'Feel good history': scholars debate Afrocentrism
Recently Lefkowitz's publisher, New Republic Books, sponsored a debate between her and a leading Afrocentrist, Martin Bernal, author of "Black Athena: The Afroasiatic Roots of Classical Culture."
Washington -- The crowd began arriving early, nearly an hour before Martin Bernal and Mary Lefkowitz were to take the stage at George Washington University. They came in all colors, ages, backgrounds. Some wore kente and sported dreadlocks, while others came buttoned-down double-breasted, Eddie Bauered, lugging backpacks or brief cases. One quartet spoke German.
But all were drawn by a common interest, one that for many was about more than whether Black Egypt inspired the ancient Greeks. It was about much more, argued Bernal, the grizzled-bearded government scholar at Cornell University and author of "Black Athena: The Afroasiatic Roots of Classical Civilization." It was about finally correcting past wrongs.
At the top of the debate, moderator and GW professor Linda Solomon told the audience, "The questions of history happen in many layers. How do we know? How can we be sure we know?"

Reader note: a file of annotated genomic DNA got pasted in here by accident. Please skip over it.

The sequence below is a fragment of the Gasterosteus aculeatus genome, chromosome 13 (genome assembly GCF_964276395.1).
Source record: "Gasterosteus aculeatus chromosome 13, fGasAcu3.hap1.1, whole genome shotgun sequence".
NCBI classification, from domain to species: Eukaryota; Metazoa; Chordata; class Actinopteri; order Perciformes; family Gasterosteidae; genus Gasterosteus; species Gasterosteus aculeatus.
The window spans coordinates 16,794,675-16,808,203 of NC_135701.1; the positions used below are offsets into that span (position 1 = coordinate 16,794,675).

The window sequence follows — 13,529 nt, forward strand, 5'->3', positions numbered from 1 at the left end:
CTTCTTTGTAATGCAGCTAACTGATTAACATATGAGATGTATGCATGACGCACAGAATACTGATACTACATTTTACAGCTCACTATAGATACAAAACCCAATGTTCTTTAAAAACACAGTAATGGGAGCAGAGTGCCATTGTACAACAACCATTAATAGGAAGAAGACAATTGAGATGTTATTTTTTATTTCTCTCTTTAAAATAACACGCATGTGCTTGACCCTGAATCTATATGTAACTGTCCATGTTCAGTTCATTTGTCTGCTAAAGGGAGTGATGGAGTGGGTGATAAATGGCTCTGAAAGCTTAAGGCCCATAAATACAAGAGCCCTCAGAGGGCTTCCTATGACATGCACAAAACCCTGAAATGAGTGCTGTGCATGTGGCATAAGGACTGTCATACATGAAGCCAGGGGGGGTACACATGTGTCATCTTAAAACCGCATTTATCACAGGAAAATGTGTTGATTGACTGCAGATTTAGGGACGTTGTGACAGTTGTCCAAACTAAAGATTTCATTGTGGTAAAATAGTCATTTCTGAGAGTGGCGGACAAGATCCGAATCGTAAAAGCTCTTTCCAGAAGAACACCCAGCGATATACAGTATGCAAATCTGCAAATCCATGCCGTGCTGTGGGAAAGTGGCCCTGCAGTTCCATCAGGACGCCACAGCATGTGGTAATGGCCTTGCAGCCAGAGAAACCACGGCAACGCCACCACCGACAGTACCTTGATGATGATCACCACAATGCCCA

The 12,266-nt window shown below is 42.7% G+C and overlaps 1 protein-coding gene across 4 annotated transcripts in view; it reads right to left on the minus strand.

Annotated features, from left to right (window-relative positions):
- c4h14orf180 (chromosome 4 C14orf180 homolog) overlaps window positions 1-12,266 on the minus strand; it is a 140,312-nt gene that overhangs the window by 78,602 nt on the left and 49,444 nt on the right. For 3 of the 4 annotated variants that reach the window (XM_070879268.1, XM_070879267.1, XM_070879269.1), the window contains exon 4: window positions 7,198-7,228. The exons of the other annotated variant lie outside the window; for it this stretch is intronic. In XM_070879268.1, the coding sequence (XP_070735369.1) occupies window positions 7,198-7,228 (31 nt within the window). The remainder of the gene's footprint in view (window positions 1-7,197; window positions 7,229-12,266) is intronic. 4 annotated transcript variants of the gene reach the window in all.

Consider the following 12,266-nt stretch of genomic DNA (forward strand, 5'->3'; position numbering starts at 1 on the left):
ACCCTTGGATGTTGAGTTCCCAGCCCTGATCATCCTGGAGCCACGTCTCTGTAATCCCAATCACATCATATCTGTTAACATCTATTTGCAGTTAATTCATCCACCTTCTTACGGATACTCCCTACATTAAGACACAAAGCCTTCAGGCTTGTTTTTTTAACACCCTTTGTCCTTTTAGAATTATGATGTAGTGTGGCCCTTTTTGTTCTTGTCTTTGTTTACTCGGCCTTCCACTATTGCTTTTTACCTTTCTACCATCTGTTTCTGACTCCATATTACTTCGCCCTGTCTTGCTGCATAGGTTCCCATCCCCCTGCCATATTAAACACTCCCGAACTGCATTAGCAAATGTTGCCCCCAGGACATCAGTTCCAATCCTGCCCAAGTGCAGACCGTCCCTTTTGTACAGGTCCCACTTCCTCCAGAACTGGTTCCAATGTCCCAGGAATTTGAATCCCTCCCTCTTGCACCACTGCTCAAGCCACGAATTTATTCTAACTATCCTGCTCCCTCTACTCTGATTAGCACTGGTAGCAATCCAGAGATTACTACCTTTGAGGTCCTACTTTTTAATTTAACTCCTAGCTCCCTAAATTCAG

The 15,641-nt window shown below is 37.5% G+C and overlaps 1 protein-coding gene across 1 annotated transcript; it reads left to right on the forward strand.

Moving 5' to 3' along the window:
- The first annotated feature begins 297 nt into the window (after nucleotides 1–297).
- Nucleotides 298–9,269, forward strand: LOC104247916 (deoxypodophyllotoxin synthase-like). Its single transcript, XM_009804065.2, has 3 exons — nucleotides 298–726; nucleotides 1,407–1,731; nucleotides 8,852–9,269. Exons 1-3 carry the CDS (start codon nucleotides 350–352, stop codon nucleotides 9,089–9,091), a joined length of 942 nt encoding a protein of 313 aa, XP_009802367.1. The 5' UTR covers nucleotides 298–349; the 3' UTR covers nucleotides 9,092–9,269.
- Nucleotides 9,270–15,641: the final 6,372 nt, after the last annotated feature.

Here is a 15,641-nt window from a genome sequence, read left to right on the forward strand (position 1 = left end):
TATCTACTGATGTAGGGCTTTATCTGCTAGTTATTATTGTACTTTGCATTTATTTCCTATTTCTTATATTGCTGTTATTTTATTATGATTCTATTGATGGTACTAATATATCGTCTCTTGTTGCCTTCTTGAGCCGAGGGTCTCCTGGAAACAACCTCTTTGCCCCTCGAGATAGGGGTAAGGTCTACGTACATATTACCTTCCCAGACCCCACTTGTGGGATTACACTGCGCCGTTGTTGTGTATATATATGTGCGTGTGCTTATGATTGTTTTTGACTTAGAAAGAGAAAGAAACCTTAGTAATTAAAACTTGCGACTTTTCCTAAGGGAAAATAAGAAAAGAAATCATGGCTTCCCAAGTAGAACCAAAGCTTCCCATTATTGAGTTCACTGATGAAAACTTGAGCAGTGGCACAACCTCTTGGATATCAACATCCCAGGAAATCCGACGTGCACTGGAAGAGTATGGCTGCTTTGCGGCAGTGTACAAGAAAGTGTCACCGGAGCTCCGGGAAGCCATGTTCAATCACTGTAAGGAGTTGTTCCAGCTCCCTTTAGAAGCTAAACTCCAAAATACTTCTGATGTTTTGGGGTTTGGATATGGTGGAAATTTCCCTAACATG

"This is a political debate in one form or another because we are here," admitted New Republic editor James Woods, whose publication co-sponsored the event. "But this is also an academic debate."
It also was yet another debate on Black contributions to history devoid of a Black scholarly point of view...
comments powered by Disqus
Randll Reese Besch - 6/27/2007
I am annoyed when they speak of "black Egypt" and they really mean Nubia or Kush.
Also the Egyptians could darken their skin by chewing a certian alkaloid herb,and they had dealings with the Kush empire.
- King Tut had overbite, club foot because his parents were brother and sister
- Prehistoric humans were far smarter than previously assumed
- Priests race to save manuscripts from jihadists in Iraq
- Where Mud Is Archaeological Gold, Russian History Grew on Trees
- Conflict Uncovers a Ukrainian Identity Crisis Over Deep Russian Roots
- Highlights of the recent Oral History Association Meeting
- Rick Perlstein response to Sam Tanenhaus's complaint that he's an aggregator
- Thai historian faces charges for daring to challenge a story about a royal king
- It's Rick Perlstein vs. Judith Stein in a Three Round Fight
- Park Honan, a Biographer of Authors, Is Dead at 86